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Gender and Water Security in Burkina Faso: Lessons for adaptation

This policy brief looks at water security risks in Burkina Faso through a gender lens, providing insights on how gendered norms and practices produce differentiated risks.
Woman washing a child in Burkina Faso

Introduction

In many countries, traditional divisions of labour mean that women conduct the majority of unpaid work related to the collection, transport, and management of water supplies for drinking and other domestic uses.

Women’s work on water limits time for other activities, including paid work, education or leisure, which can impact the wellbeing of the entire household.

These gender and power relations result in differing water security for individuals, even when they live in the same household or community.

This brief explores gender-differentiated water security risks in Burkina Faso, with the aim of informing the development of adaptation strategies in the water, sanitation and hygiene (WASH) sector.

This text is a summary of the case study. For much more information please download the full report on the right-hand column.

Key Findings

Residents of Burkina Faso’s Nouaho sub-basin are exposed to water-related hazards such as inadequate quantities of water, poor sanitation, and flooding, which are exacerbated by climate change.

  • Gender roles and cultural norms related to water, such as divisions of labour, affect entitlements to water availability, affordability, accessibility and quality, producing differentiated risks for residents.
  • Long-term adaptation to water security risks is constrained by gender discrimination, particularly related to participation in local decision-making.
  • Adaptation planning in the Water, Sanitation and Hygiene (WASH) sector must go beyond technological solutions, and empower women and marginalized groups, in order to address water security risks that will be intensified by climate change.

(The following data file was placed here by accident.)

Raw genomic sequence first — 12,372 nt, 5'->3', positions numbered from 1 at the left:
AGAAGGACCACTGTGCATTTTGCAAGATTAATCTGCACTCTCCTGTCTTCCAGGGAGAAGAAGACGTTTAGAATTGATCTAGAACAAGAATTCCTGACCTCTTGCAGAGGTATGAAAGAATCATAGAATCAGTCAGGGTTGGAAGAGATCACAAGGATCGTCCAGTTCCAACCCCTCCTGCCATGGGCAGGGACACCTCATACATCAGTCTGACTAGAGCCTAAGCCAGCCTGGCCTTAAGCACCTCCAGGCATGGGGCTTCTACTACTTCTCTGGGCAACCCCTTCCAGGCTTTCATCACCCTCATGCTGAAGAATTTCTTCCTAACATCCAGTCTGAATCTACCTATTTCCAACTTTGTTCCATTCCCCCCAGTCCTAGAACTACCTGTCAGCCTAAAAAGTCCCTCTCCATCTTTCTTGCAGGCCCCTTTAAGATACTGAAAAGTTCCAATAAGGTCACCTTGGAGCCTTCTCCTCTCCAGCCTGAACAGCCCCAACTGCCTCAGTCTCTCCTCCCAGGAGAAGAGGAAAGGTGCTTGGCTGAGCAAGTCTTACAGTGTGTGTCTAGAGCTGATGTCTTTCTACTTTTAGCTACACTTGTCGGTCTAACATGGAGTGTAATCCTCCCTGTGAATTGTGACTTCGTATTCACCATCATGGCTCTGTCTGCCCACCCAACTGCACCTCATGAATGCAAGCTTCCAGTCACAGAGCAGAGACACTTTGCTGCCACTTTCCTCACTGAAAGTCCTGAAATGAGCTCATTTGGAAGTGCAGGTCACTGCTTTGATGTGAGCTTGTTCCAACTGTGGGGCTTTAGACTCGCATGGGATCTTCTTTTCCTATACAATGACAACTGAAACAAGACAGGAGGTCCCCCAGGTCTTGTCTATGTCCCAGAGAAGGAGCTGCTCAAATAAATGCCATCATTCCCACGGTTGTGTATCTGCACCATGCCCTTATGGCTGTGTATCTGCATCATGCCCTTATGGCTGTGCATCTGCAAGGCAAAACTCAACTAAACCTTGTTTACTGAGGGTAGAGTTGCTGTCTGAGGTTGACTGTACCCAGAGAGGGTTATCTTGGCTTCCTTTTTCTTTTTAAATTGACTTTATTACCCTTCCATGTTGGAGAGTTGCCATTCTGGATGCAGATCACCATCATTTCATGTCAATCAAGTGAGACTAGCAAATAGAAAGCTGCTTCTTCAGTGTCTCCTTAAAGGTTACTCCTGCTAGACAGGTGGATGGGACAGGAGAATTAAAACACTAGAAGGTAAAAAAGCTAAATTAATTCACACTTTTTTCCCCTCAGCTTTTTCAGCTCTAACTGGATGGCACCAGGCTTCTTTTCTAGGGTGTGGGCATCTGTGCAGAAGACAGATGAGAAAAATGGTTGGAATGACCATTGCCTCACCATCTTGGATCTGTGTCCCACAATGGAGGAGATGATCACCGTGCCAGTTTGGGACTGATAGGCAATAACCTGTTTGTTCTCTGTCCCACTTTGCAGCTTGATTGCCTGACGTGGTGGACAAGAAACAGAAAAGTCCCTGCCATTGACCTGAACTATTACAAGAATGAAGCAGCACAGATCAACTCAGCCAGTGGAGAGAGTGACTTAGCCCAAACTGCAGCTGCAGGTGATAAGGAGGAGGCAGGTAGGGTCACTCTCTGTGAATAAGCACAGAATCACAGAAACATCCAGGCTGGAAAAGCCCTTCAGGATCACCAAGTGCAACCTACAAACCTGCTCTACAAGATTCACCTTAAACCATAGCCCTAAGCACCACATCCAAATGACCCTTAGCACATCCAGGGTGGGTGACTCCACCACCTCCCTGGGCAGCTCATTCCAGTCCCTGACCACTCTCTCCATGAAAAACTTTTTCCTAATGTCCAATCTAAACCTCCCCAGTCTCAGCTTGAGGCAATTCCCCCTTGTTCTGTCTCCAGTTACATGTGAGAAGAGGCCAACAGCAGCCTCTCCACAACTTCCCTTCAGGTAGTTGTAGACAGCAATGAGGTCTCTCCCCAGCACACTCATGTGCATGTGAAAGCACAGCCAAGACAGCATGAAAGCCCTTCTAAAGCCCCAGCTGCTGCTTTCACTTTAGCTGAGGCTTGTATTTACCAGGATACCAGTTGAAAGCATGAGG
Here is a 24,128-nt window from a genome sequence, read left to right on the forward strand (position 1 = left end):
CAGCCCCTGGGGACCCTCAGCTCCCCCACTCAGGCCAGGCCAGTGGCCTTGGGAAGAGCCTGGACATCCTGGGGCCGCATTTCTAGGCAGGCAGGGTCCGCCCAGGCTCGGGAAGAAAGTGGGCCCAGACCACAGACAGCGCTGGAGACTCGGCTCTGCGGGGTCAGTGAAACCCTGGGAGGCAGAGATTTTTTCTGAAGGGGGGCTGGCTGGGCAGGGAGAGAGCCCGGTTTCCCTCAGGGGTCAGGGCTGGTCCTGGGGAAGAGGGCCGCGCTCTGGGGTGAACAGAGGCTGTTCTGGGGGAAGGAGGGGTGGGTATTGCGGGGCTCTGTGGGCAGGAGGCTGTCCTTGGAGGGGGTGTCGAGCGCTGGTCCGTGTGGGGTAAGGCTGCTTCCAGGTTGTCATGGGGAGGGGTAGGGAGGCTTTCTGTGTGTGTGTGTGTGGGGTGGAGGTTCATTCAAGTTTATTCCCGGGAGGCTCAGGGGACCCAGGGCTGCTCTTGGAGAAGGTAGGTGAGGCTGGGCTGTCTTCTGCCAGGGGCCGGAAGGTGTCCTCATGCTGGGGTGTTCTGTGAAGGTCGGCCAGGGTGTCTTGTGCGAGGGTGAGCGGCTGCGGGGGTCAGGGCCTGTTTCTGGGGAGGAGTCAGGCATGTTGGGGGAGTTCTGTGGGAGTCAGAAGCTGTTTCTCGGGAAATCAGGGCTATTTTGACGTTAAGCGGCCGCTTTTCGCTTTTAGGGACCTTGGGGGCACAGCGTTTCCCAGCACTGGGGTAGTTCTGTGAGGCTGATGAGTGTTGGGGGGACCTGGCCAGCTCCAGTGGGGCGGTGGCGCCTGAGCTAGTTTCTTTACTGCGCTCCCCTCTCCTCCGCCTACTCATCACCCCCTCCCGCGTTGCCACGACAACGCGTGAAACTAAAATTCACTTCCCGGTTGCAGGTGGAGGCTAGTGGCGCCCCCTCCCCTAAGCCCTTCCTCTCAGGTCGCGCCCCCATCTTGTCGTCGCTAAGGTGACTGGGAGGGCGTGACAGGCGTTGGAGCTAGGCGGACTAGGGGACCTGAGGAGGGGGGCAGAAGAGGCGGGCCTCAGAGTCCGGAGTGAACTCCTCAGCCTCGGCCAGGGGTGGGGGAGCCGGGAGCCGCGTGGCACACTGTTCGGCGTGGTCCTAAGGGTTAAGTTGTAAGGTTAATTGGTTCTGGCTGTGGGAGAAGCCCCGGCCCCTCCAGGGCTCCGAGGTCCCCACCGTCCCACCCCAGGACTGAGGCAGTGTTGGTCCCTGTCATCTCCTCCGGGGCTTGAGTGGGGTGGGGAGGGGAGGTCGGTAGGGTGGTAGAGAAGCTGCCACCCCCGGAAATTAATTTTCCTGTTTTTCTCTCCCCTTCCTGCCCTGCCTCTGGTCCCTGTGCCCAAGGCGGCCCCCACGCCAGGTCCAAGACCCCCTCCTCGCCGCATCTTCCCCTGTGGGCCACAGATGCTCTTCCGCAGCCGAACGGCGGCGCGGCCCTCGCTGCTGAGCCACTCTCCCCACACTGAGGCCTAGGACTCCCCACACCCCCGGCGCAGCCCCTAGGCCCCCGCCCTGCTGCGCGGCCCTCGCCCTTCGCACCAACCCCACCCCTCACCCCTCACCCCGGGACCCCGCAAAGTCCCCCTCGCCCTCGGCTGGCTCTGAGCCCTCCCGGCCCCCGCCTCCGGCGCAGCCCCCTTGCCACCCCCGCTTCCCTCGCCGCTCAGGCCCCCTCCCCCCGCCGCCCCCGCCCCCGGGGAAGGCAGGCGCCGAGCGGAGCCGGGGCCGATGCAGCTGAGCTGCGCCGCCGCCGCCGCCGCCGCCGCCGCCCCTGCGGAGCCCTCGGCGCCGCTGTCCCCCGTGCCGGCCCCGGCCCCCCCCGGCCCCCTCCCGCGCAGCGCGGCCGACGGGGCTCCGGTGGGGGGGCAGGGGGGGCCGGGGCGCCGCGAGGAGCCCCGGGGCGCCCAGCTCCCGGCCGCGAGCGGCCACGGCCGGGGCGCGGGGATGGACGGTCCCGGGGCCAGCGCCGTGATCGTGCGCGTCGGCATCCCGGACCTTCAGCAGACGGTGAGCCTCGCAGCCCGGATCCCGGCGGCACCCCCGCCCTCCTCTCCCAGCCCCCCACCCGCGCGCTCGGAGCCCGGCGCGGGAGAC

Gendered risks linked to water scarcity and variability

Respondents reported several water-related hazards that are exacerbated by climate variability and change. They included:

  • Unsafe water and sanitation
  • Extreme events such as droughts and floods

This study’s findings illustrate how water-related gender relations affect water availability, accessibility, quality and affordability, producing differentiated risks for residents in the sub-basin.

Inadequate quantities of water for domestic use – such as drinking, cooking, hygiene, and cleaning – result in long wait times, reduced accessibility, and, in some cases, the use of dug wells as secondary sources. In the case of water collection for household use:

  • 92% of respondents said this work is principally done by adult women
  • 23% said this is done by girls under 15 years old (some respondents reported multiple people were responsible for this work).

These groups are thus most directly impacted by reduced water availability and associated accessibility challenges in the dry season.

Accessibility and availability of water for domestic use is intertwined with watering livestock, a responsibility that falls to both females and males.

In the survey:

  • 33% of respondents reported it was the responsibility of boys under 15 years old
  • 31% said it was adult women
  • 27% said it was adult men
  • 9% said it was girls under 15 years old.

Men and boys are thus also vulnerable to limited accessibility, but respondents reported that men have greater control over negotiations for access at water points.